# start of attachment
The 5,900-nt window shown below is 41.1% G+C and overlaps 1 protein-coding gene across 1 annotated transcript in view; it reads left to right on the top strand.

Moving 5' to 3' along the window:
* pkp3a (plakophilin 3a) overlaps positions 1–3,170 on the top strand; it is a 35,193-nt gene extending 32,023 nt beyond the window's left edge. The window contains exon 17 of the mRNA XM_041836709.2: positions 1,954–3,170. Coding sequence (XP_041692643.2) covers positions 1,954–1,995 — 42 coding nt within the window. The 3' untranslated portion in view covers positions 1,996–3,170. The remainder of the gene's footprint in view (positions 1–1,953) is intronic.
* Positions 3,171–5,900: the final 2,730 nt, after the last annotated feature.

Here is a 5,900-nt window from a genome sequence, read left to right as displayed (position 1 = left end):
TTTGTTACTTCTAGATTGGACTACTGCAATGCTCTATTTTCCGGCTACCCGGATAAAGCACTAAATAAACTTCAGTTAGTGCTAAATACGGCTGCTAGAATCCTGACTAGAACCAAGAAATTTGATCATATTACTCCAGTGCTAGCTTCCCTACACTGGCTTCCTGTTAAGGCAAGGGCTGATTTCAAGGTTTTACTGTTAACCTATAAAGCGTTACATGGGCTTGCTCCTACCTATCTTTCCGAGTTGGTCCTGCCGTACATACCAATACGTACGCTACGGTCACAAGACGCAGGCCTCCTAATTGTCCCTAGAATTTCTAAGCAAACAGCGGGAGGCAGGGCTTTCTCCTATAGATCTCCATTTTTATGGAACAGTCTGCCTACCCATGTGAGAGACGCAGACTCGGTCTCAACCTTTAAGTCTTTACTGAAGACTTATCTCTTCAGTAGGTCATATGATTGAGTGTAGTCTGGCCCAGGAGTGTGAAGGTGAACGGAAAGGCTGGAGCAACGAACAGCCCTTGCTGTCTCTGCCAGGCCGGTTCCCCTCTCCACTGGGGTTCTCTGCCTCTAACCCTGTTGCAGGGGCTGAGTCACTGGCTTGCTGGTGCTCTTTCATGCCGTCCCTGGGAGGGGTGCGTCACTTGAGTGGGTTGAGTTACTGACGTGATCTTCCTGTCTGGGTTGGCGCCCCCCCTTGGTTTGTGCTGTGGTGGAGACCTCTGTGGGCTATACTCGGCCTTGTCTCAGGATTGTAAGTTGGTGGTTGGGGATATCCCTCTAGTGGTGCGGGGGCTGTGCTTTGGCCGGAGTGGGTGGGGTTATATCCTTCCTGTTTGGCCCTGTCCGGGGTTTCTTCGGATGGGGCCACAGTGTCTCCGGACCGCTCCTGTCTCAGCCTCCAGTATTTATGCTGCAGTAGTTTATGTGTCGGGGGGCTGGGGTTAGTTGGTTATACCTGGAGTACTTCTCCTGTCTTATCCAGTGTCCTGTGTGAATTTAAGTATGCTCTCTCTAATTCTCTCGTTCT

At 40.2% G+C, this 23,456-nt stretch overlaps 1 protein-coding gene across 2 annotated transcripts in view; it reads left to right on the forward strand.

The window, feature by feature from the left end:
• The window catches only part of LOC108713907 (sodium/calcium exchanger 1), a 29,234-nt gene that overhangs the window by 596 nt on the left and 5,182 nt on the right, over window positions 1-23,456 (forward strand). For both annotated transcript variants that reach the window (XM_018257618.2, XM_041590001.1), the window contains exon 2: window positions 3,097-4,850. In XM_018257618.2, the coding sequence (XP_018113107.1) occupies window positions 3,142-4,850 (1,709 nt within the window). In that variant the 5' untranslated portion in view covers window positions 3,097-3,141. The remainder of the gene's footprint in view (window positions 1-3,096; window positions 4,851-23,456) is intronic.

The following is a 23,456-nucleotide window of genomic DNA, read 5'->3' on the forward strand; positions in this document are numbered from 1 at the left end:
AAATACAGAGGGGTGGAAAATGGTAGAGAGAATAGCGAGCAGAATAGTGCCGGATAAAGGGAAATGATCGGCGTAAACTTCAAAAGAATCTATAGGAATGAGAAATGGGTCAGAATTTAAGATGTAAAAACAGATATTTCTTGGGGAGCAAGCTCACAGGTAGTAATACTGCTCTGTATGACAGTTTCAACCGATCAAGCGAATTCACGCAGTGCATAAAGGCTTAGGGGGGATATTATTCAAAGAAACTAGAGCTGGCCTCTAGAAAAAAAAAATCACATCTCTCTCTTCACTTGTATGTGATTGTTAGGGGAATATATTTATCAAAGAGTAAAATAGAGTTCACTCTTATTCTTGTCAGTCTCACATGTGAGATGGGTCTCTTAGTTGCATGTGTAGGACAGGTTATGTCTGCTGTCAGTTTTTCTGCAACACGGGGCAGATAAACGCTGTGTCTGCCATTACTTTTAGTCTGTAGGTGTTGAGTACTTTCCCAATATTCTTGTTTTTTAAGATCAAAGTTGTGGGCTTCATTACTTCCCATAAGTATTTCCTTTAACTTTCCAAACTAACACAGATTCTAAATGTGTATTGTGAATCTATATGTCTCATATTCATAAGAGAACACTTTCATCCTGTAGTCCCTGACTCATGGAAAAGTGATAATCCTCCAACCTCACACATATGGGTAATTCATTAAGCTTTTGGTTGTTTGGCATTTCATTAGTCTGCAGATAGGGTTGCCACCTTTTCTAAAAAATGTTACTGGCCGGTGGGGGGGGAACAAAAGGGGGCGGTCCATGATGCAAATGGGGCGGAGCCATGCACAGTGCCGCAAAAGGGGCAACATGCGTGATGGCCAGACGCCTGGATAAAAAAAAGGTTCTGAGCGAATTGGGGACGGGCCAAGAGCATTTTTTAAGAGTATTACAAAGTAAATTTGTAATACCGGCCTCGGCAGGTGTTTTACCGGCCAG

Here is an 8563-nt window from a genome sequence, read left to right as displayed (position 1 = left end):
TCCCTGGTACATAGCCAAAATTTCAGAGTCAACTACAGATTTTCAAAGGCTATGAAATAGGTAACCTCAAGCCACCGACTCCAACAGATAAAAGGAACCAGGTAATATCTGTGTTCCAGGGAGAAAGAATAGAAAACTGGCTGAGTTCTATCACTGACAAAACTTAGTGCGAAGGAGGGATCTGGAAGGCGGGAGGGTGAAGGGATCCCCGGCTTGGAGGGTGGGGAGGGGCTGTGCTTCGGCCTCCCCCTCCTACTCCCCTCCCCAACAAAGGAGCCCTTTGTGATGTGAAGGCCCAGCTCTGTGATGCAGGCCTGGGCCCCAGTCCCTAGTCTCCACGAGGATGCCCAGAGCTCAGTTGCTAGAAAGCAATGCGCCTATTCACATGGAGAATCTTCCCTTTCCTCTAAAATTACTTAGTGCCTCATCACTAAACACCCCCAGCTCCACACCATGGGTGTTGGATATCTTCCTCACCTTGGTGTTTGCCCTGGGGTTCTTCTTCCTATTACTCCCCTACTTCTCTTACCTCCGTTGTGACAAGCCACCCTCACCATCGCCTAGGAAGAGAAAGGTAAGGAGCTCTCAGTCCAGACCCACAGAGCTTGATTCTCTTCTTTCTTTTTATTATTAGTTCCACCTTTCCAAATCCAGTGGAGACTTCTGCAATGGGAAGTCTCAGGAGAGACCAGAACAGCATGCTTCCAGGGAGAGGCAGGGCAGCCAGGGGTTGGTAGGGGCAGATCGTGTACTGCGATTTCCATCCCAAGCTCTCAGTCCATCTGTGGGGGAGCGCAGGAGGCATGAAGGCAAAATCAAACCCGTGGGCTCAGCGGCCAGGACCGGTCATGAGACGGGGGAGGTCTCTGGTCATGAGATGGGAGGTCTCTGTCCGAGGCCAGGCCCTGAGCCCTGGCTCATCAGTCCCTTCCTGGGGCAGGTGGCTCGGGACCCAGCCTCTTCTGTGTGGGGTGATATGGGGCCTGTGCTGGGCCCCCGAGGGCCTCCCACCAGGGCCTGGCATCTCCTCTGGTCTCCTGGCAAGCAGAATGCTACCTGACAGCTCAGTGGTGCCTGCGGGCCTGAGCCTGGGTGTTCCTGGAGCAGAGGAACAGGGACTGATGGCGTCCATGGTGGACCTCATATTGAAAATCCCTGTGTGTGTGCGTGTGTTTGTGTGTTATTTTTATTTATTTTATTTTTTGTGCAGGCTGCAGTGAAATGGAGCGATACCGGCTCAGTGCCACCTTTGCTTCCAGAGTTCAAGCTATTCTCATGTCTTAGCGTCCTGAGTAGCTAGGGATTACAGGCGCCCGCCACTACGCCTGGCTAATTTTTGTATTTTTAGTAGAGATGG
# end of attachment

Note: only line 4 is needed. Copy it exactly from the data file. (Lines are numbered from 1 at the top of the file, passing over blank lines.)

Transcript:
* Positions 3,171–5,900: the final 2,730 nt, after the last annotated feature.